At the age of 17, West Coast artist Ahmad Lewis secured a
record deal with Warner Bros. through the now defunct Giants Records while
still a senior in High School. Ahmad quickly broke out of the gate with his
widely popular song Back in the Day which made fans look back and reminisce
on their own days of growing up in Hip-Hop.
West Coast scene was mainly a haven for gangster rap, Ahmad was one of the few
artists that attained a level of success without resorting to violent lyrics or
controversial content in his music. Unfortunately his spot in the limelight
wasnt long and Ahmad soon turned in to one of those artists that people ask, Whatever happened to?,
Ahmad has recently resurfaced in a number of major news
outlets such as The Los Angeles Times due to his successful return to school.
While attending Long Beach City College, Ahmad achieved Valedictorian honors
and in turn was accepted by Stanford University to continue his education with
the help of additional funding by the Jack Kent Cooke Foundation.
In addition to his goals for a PhD, Ahmad is also back
making music with a new album entitled The
Death of Me which he has
informed us will be out shortly. It will be his first solo
album since his self-titled 1994 release. In this new exclusive interview,
Ahmad discusses the ups and downs of his career and his successful return to
school and how you can possibly do it too.
Ahmad f/ Ras Kass & Saafir Come Widdit Video
Was there ever pressure from your label for you to make music with a harder
Ahmad: No doubt,
especially from the suits and executives. It even persisted after my band, 4th
Avenue Jones, was signed to Interscope. We had that pressure too, although they
signed us knowing what we were about. They were like, Do you hear whats on
the radio? Youve got to give us some of that. And I was like, Im the antithesis
of that. We dont care about that.
Youve got to understand that a lot of these record company
people and executives could be selling rubber duckies. They dont care about
music. They are not music people. Its not like the days of Clive Davis and
Quincy Jones. Now you have cats that come out of business school and it doesnt
matter whether its rubber duckies, ice cream or CDsits a product. Whatever
the public is asking for, thats what you give them. It sounds good to give the
people what they want but the problem is they create the climate to influence
what people wantthen they give them that. Its a real circular logic
when you think about it.
People dont really want that, its just that they have been
so accustomed to hearing that, that they grow to want
it. Every time you see something positive come forward like a Lauryn Hill, OutKast or Kanye West, what
happens? People soak it up. They are so deprived that they embrace it. I dont
believe that people dont want music that is conscious. I just believe that
they dont have access to it.
Ahmad Back In The Day Video
Lets talk about the song that started it all for you, Back in the Day. You brought a lot of people back to their
younger days with that one. How did the song come about?
Ahmad: Back in
the Day was really organic. It was the last song that we created for my
self-titled album. I was in my girlfriends room listening to Teddy Pendagrass’
Love TKO. I decided to make a
record out of it and sample the break. I took it to the studio and hooked up
with some of my producer homeboys and put the music down.
After the beat was created I was trying to figure out what I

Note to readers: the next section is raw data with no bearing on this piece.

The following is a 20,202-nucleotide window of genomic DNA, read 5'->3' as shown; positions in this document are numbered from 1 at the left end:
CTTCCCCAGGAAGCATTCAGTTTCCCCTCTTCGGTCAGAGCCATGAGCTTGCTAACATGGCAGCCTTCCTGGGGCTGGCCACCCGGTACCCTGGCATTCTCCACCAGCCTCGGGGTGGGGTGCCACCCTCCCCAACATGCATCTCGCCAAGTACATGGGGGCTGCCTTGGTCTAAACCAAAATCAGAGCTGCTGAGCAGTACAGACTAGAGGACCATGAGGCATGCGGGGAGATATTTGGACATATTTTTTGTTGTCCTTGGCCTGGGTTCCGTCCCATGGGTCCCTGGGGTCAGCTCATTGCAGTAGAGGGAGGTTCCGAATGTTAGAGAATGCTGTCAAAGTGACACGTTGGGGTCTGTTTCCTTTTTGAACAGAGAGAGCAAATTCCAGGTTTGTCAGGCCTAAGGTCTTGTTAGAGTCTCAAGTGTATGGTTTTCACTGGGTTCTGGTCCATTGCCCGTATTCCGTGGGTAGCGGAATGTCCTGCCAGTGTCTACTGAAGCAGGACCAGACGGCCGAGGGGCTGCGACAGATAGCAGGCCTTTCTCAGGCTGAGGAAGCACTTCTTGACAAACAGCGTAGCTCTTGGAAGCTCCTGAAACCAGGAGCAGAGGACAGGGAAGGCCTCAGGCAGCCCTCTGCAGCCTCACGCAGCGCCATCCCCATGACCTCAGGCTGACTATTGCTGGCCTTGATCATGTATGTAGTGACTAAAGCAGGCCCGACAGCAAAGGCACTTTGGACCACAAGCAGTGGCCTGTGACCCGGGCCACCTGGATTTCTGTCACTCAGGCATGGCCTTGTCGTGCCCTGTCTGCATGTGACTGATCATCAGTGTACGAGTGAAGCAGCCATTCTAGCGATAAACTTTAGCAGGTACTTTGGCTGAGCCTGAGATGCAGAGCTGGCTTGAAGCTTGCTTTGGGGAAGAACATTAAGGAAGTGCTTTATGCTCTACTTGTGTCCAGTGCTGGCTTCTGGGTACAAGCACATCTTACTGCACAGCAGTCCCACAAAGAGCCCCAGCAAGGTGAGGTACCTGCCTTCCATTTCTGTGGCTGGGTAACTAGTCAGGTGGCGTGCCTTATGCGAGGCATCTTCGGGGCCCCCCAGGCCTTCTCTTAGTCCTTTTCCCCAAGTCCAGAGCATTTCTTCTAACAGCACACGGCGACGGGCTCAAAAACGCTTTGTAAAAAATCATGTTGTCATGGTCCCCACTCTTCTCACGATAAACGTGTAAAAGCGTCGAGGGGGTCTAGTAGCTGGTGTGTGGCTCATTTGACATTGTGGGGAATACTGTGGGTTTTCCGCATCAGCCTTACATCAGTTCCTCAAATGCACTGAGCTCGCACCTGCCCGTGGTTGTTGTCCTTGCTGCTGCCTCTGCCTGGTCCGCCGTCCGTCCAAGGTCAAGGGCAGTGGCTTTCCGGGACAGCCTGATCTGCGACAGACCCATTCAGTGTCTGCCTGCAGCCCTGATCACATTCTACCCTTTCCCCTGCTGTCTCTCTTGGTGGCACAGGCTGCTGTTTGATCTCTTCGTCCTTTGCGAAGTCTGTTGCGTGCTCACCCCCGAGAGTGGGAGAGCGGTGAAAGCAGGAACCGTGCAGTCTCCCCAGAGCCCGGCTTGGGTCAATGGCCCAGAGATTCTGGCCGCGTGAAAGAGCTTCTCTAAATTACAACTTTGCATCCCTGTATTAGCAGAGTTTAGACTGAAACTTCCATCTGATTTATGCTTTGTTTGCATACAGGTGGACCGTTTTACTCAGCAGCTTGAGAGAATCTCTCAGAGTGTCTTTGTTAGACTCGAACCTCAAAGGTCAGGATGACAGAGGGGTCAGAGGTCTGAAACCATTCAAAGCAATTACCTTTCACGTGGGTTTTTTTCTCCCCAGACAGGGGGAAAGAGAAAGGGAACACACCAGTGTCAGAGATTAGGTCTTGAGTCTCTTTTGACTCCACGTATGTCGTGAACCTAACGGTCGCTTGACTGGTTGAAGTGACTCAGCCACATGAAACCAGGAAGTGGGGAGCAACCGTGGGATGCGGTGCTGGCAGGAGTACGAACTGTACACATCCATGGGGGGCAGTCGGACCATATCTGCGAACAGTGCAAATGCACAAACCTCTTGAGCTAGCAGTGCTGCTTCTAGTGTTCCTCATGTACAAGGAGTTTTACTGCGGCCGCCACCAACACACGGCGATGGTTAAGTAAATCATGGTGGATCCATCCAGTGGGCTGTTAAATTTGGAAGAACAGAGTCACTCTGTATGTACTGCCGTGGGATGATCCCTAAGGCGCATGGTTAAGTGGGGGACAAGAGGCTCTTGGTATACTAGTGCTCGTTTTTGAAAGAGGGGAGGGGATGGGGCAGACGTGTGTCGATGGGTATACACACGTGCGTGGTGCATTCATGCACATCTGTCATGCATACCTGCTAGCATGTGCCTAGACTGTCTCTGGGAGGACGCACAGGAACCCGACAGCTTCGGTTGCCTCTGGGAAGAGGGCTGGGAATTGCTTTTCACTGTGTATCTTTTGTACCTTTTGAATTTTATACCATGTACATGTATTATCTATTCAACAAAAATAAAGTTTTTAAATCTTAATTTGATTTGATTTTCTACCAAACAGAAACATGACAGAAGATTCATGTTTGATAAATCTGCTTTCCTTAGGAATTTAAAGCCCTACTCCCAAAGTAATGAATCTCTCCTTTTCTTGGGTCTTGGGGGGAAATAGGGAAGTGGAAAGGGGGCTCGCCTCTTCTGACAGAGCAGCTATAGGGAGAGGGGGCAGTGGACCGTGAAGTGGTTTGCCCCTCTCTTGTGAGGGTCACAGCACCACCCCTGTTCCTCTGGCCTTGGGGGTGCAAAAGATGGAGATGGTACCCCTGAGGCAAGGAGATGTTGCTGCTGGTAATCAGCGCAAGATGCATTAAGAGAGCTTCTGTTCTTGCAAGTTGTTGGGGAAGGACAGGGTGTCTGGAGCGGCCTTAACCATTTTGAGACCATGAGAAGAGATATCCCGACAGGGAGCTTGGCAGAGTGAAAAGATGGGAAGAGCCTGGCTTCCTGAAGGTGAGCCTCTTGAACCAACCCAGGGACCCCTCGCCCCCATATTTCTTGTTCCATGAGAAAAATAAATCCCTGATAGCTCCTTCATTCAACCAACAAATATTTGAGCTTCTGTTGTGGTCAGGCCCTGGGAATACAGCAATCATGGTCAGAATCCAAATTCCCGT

wanted to say on it. I decided on talking about everything we did growing up
from Junior High School to now. I started calling around to my friends asking
them what they remembered from the days. Thats the feeling that the song has.
Its a sociological document that describes a lot of the things that [were]
significant during those periods of time. I love that song for that reason. As
soon as it comes on you are transported to a certain moment in time.
The song garnered a lot of attention, but what happened after that? We really
didnt hear much from you after that song.
Back in the Day came out, I toured extensively. I came back home and made a
second album. During the interim of my first album and second album, I became
even more conscious. Through the process of touring it solidified my
understanding that everything that they were selling in terms of commercialism,
the debauchery and hedonism that often comes with the lifestyle of a musicianit was all make believe and no happiness was to be found there. It was like
cotton candy. It looked big and puffy but when you take a bite its actually
When I came home I wanted to make a record about all of
that. I told myself that I was going to be even more conscious this time. My
label was like, We dont even accept this record. Were not putting it out!
Shortly after that, they went out of business. I then had to fight to get out
of my contract. Even though they were out of business, they didnt want to lose
me as an asset because I had some success. So I was shelved for a couple of
That whole experience made me a little bitter but then I
came back and formed a band called 4th Avenue Jones and we got a
record deal with Interscope. We toured but our album was never released on
Interscope. We put out a series of independent records. We did shows on The
Wake Up Show and other underground outlets so Ive been active. In terms of the
success that the Back in the Day song had, I was never able to equal it. I
was never in that type of position again where I had that label support but
because I love Hip-Hop, I never stopped making music. Cats in L.A. and on the underground know that I gave it all
that I had. As far as history goes I feel that I am one of the tightest cats to
have come out of the West Coast.
4th Avenue Jones Move On Video
Now you recently made a decision to go ahead and fulfill your mothers original
wishes of you attending college. What prompted that?